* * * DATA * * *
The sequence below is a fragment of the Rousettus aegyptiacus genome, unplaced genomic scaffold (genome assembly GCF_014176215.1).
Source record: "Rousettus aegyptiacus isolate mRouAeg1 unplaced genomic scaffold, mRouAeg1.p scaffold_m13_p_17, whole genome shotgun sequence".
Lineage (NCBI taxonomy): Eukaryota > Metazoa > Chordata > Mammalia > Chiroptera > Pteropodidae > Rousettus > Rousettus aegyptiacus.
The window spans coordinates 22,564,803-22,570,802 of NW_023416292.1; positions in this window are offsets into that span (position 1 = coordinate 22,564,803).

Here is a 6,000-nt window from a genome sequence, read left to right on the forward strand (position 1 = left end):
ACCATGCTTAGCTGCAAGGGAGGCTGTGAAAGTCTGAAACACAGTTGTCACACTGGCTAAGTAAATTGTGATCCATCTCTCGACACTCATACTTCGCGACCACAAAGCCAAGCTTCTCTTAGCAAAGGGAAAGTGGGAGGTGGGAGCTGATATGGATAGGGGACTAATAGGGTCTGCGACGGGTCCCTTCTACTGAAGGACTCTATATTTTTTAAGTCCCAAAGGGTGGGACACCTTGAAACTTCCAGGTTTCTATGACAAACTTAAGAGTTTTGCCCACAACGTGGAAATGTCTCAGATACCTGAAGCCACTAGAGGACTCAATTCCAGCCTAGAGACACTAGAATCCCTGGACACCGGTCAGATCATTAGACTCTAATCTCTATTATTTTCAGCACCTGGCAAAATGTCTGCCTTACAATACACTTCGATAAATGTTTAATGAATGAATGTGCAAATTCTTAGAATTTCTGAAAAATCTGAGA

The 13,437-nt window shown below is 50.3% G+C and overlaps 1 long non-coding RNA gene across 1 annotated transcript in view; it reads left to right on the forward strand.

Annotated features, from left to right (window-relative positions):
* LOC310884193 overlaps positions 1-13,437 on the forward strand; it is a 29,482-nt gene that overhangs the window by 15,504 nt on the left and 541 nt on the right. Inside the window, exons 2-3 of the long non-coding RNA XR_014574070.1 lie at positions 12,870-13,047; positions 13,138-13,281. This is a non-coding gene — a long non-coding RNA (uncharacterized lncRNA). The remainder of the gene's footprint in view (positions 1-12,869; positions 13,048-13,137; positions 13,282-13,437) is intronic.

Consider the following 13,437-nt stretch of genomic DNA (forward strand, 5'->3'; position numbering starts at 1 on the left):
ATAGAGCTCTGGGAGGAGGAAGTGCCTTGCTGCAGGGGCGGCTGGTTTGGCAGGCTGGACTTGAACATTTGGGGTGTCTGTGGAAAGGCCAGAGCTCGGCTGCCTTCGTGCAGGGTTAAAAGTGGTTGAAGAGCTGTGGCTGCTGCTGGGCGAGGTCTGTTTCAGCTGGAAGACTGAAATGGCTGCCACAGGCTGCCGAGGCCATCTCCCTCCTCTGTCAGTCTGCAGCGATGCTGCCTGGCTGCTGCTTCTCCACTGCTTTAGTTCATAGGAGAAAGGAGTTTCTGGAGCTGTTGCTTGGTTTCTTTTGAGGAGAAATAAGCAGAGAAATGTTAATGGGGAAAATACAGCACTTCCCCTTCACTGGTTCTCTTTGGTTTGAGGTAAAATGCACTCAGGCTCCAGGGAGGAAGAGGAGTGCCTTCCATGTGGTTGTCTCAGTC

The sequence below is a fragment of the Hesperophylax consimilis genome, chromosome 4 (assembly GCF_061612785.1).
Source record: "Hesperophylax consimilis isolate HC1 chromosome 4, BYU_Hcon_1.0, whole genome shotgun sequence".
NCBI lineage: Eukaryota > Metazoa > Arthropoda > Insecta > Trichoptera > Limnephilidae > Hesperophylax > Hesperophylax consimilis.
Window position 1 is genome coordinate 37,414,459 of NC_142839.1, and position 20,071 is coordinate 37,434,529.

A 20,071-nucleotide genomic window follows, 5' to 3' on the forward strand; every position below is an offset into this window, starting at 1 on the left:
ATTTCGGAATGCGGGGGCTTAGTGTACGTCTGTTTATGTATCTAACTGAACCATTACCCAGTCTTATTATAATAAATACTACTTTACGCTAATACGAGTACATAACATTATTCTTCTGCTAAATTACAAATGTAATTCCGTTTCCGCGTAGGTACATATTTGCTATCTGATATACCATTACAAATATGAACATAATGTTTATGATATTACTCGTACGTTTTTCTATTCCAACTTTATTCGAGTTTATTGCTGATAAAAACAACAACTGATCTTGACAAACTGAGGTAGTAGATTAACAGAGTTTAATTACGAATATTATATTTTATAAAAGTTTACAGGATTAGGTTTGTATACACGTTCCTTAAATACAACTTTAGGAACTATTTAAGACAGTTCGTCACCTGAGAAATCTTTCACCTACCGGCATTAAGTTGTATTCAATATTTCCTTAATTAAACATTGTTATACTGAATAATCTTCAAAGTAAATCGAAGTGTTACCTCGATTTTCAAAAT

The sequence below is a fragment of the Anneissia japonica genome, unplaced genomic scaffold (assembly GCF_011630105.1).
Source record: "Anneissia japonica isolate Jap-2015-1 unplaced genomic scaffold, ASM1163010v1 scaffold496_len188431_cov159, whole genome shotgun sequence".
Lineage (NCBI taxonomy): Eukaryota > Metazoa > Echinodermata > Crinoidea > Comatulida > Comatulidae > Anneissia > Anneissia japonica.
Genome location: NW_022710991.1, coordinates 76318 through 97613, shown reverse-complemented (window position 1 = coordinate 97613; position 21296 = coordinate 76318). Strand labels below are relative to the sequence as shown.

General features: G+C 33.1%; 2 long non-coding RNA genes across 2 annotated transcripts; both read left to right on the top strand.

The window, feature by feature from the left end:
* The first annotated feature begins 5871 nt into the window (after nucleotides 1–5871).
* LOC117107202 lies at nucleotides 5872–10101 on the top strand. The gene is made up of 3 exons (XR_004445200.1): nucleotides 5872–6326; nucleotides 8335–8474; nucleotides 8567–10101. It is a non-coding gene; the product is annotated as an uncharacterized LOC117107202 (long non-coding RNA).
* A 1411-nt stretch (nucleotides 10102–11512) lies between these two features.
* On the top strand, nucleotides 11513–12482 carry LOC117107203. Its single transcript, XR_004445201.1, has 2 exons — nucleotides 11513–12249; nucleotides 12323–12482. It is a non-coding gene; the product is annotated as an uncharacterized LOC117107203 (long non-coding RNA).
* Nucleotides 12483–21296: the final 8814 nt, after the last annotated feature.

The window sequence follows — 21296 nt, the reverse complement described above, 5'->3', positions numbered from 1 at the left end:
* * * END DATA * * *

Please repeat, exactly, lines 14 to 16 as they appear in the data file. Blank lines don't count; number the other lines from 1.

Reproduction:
NCBI lineage: Eukaryota > Metazoa > Arthropoda > Insecta > Trichoptera > Limnephilidae > Hesperophylax > Hesperophylax consimilis.
Window position 1 is genome coordinate 37,414,459 of NC_142839.1, and position 20,071 is coordinate 37,434,529.

A 20,071-nucleotide genomic window follows, 5' to 3' on the forward strand; every position below is an offset into this window, starting at 1 on the left: